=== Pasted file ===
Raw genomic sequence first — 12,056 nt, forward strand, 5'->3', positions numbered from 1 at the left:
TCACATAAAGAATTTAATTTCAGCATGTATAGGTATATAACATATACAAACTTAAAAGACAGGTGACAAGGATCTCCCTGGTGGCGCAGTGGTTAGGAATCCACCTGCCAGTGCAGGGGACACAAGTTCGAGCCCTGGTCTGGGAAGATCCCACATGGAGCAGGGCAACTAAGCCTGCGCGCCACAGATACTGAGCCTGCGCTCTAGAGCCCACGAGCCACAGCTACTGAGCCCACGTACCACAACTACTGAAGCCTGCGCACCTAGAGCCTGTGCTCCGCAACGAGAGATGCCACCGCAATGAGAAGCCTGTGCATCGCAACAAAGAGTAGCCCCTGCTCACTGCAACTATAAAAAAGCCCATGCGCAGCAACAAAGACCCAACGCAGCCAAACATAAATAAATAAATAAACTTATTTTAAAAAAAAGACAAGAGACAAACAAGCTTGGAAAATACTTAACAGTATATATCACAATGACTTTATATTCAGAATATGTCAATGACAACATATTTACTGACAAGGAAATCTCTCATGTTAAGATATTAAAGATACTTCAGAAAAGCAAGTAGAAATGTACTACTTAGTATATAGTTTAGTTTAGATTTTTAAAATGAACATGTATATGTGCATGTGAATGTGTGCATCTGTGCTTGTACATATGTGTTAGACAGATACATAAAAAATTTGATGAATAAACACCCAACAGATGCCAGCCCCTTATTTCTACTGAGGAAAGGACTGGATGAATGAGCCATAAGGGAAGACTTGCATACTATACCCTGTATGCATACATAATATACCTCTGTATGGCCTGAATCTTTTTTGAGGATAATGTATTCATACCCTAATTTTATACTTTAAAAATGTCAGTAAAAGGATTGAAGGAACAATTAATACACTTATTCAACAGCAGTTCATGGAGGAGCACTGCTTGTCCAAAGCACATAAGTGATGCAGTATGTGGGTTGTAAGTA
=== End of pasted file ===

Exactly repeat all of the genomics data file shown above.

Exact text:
Raw genomic sequence first — 12,056 nt, forward strand, 5'->3', positions numbered from 1 at the left:
TCACATAAAGAATTTAATTTCAGCATGTATAGGTATATAACATATACAAACTTAAAAGACAGGTGACAAGGATCTCCCTGGTGGCGCAGTGGTTAGGAATCCACCTGCCAGTGCAGGGGACACAAGTTCGAGCCCTGGTCTGGGAAGATCCCACATGGAGCAGGGCAACTAAGCCTGCGCGCCACAGATACTGAGCCTGCGCTCTAGAGCCCACGAGCCACAGCTACTGAGCCCACGTACCACAACTACTGAAGCCTGCGCACCTAGAGCCTGTGCTCCGCAACGAGAGATGCCACCGCAATGAGAAGCCTGTGCATCGCAACAAAGAGTAGCCCCTGCTCACTGCAACTATAAAAAAGCCCATGCGCAGCAACAAAGACCCAACGCAGCCAAACATAAATAAATAAATAAACTTATTTTAAAAAAAAGACAAGAGACAAACAAGCTTGGAAAATACTTAACAGTATATATCACAATGACTTTATATTCAGAATATGTCAATGACAACATATTTACTGACAAGGAAATCTCTCATGTTAAGATATTAAAGATACTTCAGAAAAGCAAGTAGAAATGTACTACTTAGTATATAGTTTAGTTTAGATTTTTAAAATGAACATGTATATGTGCATGTGAATGTGTGCATCTGTGCTTGTACATATGTGTTAGACAGATACATAAAAAATTTGATGAATAAACACCCAACAGATGCCAGCCCCTTATTTCTACTGAGGAAAGGACTGGATGAATGAGCCATAAGGGAAGACTTGCATACTATACCCTGTATGCATACATAATATACCTCTGTATGGCCTGAATCTTTTTTGAGGATAATGTATTCATACCCTAATTTTATACTTTAAAAATGTCAGTAAAAGGATTGAAGGAACAATTAATACACTTATTCAACAGCAGTTCATGGAGGAGCACTGCTTGTCCAAAGCACATAAGTGATGCAGTATGTGGGTTGTAAGTA